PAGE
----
Carry on bag limits are set to ensure that cabin bags will fit into the overhead bins while theoretically providing room for each passenger to bring one on board. This is a matter of safety, organization, and convenience. Most airlines within a region have uniform carry on size requirements. Some airlines, but not all, set carry on weight limits too.
What you’ll pack in a carry on bag differs from your checked bag. A carry on bag is usually the best place for items that are expensive or fragile, like a computer, or anything you might need en route. If you’re trying to avoid checking luggage to go 100% carry on, follow a carry on packing list that will ensure that you can fit everything you need.
Carry On Bag Size
Domestic (US) carriers follow these carry on limits:
|Airline||Carry On Size (in)||Carry On Weight (lb)|
|American Airlines||22 x 14 x 9 in||Not Specified|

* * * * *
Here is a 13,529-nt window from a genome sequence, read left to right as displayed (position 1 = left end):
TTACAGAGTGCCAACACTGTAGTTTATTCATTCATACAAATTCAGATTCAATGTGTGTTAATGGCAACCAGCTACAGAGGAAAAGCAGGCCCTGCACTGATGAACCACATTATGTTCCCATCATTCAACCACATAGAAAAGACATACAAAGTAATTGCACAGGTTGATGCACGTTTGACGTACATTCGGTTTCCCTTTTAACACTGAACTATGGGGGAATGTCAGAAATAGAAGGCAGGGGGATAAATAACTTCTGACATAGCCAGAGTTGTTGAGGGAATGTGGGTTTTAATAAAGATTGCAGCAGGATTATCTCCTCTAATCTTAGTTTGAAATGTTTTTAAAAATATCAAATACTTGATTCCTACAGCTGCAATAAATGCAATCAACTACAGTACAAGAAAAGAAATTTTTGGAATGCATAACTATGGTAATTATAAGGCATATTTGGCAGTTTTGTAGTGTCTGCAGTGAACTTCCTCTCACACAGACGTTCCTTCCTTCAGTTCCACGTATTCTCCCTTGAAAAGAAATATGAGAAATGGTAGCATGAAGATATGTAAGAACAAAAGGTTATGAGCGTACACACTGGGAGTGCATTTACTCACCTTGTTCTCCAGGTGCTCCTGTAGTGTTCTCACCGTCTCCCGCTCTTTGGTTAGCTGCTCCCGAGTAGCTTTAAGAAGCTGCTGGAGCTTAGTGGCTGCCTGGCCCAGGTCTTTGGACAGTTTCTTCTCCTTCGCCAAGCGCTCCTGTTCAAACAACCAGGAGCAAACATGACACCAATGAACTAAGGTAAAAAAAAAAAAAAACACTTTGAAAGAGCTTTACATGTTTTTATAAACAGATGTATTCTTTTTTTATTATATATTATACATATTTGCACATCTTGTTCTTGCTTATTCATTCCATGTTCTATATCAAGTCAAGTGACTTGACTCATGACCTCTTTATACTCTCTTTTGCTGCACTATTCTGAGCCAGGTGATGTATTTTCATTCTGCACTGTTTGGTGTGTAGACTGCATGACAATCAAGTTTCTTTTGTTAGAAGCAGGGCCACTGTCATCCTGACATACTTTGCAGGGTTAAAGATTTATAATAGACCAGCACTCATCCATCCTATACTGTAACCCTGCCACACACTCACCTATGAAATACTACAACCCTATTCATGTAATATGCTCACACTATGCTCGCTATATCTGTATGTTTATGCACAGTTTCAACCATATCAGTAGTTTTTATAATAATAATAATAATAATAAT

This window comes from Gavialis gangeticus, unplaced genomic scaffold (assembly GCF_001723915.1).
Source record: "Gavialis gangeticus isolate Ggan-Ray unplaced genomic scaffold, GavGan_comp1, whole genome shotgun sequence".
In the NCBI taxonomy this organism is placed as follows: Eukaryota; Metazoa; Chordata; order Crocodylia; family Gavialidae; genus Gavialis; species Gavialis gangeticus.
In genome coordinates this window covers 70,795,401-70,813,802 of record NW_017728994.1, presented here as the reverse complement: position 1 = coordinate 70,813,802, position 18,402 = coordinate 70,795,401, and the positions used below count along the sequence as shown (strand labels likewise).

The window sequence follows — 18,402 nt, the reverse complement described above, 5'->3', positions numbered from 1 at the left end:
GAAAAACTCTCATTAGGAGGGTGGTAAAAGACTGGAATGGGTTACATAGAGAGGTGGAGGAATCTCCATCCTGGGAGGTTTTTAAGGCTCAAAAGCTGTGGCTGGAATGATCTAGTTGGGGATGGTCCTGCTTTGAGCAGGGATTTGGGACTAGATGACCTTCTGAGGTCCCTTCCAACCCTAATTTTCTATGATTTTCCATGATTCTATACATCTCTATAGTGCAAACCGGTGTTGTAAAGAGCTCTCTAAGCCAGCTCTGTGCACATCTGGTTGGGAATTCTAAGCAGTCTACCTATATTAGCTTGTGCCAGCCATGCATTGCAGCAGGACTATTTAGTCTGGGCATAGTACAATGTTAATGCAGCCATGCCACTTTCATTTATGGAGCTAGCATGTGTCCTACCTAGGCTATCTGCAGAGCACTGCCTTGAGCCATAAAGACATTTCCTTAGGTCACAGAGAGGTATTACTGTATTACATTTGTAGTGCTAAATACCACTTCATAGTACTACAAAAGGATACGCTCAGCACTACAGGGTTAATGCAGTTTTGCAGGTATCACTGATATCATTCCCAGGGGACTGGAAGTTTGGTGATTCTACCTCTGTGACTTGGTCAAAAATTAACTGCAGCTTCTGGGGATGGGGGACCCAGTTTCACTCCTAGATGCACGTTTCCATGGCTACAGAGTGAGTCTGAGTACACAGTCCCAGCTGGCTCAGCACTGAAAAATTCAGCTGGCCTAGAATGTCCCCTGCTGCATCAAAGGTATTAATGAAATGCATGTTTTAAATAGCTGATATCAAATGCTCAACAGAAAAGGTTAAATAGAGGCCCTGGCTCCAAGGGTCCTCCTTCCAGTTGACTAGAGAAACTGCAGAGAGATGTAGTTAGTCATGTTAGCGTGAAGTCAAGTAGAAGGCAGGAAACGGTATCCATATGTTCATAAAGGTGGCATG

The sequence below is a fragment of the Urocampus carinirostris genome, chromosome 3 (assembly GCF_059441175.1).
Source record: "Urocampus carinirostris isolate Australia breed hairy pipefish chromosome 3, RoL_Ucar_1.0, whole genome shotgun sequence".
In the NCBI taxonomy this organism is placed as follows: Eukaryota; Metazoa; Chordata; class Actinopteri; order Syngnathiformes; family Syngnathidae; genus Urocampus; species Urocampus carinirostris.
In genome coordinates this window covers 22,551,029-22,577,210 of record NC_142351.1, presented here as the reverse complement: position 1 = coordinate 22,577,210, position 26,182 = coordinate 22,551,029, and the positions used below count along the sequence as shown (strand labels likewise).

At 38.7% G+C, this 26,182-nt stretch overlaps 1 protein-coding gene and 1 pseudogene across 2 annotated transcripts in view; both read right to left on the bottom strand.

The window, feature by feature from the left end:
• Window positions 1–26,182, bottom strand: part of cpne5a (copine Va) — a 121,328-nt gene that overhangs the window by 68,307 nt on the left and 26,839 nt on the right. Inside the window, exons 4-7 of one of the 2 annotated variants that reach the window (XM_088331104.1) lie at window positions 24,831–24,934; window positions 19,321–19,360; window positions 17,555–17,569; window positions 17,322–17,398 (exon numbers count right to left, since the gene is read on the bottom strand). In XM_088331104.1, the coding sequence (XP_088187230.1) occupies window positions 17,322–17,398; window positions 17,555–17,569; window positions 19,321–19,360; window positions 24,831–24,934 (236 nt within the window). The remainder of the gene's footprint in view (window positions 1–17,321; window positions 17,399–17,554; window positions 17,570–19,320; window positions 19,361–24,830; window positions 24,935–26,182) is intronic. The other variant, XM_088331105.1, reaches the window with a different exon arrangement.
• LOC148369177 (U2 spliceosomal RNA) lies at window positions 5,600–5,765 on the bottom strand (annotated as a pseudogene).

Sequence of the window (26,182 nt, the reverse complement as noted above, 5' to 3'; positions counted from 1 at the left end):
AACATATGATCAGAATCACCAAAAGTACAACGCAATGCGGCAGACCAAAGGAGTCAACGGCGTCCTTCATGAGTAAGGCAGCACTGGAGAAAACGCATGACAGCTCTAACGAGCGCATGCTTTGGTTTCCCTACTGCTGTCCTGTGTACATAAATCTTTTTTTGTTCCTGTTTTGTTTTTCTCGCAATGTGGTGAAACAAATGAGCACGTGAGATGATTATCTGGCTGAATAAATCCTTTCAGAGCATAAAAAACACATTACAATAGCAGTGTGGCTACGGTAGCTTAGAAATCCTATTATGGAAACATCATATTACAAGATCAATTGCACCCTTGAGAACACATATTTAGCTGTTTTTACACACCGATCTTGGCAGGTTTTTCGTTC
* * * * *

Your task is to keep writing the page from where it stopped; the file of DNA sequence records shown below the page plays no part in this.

|Delta Airlines||22 x 14 x 9 in||Not Specified|
|Frontier Airlines||24 x 16 x 10 in||35 lb|
|JetBlue Airlines||22 x 14 x 9 in||Not Specified|
|Southwest Airlines||24 x 16 x 10 in||Not Specified|
|Spirit Airlines||22 x 18 x 10 in||Not Specified|
|United Airlines||22 x 14.2 x 9 in||Not specified|
International flights and many European carriers have smaller width restrictions. Always check your airline’s website or our carry on size guide before your flight.
If you’re going to comfortably pack everything you need into a carry on, you’ll need a bag that’s sized to do the job.
Carry On Travel Backpack
While carry on luggage is available in a wide variety of sizes, the Tortuga Outbreaker has been specifically designed to maximize your packing capacity within the above limitations. You can squeeze every last square inch out of your limit and keep everything well organized while you’re at it.